As a girl born (Oct 12, 1964) and raised in Paisley, Scotland, the oldest of a brother and sister, her dad was an engineer and her mom worked for the government in civil service. She grew up enjoying school as a Brownie, but was very shy and quiet. Ironically, she says her worst subject was physical education, “by far. Art was a close second.” With interests in reading and languages, she usually did charity work. Her heroes were very few, though she would watch the Olympics and Wimbledon.

Fiona has been educated internationally. After an undergrad degree in French and German (1985), she earned a Post graduate diploma in European Languages and Marketing at Napier University in Scotland.In 1991, she moved to Canada to study Commercial Photography at Dawson Institute of Photography in Montreal. It was after college that she found her creative identity, taking classes in photography. Fiona now lives in Keller, Texas. Now her heroes are a select group and easily defined. “I am more impressed by people who make a difference in the lives of others by making sacrifices themselves. True heroes are not necessarily athletes or celebrities but real people who live modestly and choose to remain anonymous. In sports, I admire athletes who genuinely seem to care about their sports and are not simply in it for the money. There are too many prima donnas these days.”

It was after her first year of college that she began running, inspired by a friend who “insensitively remarked that I must have done nothing but eat since I started University. Admittedly I had been eating more than usual but if there was dessert on the table I couldn’t let it go to waste. The fact that fudge making was for me a means of relaxation after hours of studying probably didn’t help. At that point I wasn’t really influenced by any runners, as they were athletes, and I was merely a fat student waddling around campus trying to lose some weight. I had nothing in common with runners.”

But there were some who gave her emotional support during her first couple of years. One was a photography teacher, and the other was a high school team. “A friend had told me the coach was interested in finding new members but had forgotten to mention it was a kid’s club. The coach didn’t mind the age difference and I had some great workouts with the group. Some of the runners were provincial champions but they were all so positive and really welcomed me into their group.” As a result of that experience, Fiona is interested in starting “some kind of kid’s running club, as I enjoy working with children and know how running can change lives.”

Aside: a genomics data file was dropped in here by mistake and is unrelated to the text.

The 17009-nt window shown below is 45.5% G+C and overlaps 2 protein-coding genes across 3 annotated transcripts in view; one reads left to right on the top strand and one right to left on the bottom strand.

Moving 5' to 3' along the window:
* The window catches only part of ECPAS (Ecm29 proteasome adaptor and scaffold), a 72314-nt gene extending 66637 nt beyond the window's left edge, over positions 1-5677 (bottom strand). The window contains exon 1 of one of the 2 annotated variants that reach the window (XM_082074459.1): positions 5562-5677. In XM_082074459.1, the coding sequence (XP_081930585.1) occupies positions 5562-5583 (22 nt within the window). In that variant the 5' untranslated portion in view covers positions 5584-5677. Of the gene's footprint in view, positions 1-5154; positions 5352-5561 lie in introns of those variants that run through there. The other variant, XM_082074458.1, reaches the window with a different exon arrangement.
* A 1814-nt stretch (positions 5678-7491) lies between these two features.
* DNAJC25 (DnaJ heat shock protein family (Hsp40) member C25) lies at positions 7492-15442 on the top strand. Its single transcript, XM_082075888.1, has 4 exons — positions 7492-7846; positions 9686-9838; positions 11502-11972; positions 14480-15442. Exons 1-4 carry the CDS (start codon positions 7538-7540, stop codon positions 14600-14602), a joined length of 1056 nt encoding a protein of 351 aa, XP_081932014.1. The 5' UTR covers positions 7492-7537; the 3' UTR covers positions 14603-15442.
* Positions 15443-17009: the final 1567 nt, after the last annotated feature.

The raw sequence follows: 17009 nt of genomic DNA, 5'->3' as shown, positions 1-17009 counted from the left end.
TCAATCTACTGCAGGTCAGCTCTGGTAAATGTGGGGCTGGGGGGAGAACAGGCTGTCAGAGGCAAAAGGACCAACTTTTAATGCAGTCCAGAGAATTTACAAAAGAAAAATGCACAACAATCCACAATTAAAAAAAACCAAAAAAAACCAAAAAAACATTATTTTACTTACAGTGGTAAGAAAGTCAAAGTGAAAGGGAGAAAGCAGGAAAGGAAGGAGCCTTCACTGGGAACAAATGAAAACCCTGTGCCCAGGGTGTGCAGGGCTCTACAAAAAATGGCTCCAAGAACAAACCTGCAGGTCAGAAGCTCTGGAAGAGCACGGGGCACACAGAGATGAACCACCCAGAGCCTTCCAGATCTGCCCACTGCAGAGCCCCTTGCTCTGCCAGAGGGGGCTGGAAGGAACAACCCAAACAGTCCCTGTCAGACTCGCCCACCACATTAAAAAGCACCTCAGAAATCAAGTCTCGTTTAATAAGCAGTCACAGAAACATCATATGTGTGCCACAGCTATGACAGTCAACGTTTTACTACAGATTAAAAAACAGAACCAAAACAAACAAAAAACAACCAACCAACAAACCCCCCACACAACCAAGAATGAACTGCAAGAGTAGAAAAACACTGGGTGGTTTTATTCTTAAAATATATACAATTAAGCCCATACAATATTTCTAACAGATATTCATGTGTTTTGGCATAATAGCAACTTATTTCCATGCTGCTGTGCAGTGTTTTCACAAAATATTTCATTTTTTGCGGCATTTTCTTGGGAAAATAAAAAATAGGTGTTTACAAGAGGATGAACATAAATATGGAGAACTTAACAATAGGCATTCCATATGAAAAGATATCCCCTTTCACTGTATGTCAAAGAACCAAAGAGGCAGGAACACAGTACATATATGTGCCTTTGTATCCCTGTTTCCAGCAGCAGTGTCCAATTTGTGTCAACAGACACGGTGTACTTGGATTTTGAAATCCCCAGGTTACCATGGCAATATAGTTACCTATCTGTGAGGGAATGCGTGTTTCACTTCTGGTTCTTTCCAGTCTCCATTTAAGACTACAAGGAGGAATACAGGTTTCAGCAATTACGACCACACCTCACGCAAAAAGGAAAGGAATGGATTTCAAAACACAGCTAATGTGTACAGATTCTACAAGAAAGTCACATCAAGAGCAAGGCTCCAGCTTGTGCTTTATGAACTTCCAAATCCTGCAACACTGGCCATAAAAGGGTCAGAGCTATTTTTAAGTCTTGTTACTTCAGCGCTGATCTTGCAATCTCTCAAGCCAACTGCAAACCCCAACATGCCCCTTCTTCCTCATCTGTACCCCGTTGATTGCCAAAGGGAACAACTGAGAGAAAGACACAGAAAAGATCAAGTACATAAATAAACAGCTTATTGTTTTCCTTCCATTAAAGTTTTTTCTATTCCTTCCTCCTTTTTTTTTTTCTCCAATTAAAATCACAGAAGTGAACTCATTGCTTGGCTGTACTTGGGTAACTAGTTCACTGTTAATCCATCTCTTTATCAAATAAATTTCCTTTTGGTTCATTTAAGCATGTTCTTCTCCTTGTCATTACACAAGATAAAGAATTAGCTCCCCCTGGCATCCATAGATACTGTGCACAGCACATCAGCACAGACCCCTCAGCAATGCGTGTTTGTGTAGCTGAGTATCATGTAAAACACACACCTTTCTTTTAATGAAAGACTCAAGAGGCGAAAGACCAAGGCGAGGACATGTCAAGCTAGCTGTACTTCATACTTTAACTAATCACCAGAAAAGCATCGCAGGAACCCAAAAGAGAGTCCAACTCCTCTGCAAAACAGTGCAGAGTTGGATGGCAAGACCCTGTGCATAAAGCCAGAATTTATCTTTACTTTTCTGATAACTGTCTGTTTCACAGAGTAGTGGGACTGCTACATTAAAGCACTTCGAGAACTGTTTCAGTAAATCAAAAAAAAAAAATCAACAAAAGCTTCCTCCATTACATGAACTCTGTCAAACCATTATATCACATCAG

She giggled with her husband and friends at her first race, a 10K in Montreal in 1991. Determined not to get beat by her husband, Mirek Kunagl, she went off like a shot at the start, hoping to get to an agreed upon spot beyond the finish before him. “When I finished, I was relieved to see that he was not yet there. After the race he was speaking to me about all the places we’d passed on the run. I stared at him blankly. I had not taken the time to enjoy the view but had just kept looking straight ahead. He’s run a few races since then and always informs me afterwards of what we passed on the way.”

Fiona and Mirek were married August 14, 1992 near St. Andrews in Scotland. He’s Czechoslovakian. They met while Fiona was a graduate student at a summer job in the Edinburgh tourist center. “He was a tourist,” she says almost stating the obvious. “We had a long distance relationship for two years with frequent visits to Canada and Scotland.”

She got the chance to go back to Edinburgh, Scotland to visit the person she used to be, “a fat student.” Despite a short downpour at the start, she says it was great passing by many of the historic buildings and bringing back many memories. “It was also exciting for me as it was my first race in Scotland. I was happy to finish 5th female overall after the elites and win a pair of sunglasses.”

Running for Fiona means “It’s the start to a good day. It clears my head and helps me sleep well. It’s really who I am. I could go on and on. I use the time to think of what I have to do during the day. Often I’ll get some of my best ideas when I am running.” To get her out the door she thinks of “how good I’ll feel if I do and how bad I’ll feel if I don’t.” She trains alone.

She turned heads when she did her first race in north Texas and won. “It was a 15K at the Bath House Cultural Centre at White Rock Lake on August 14, 2005, our wedding anniversary. We had come down to visit the area for a few days and check out houses. So I thought I might as well do a race while I was here. I was so impressed by the way the race was organized, the trophies, and encouraging words of the awards presenter, that I decided to come back for more!” And heads are still turning.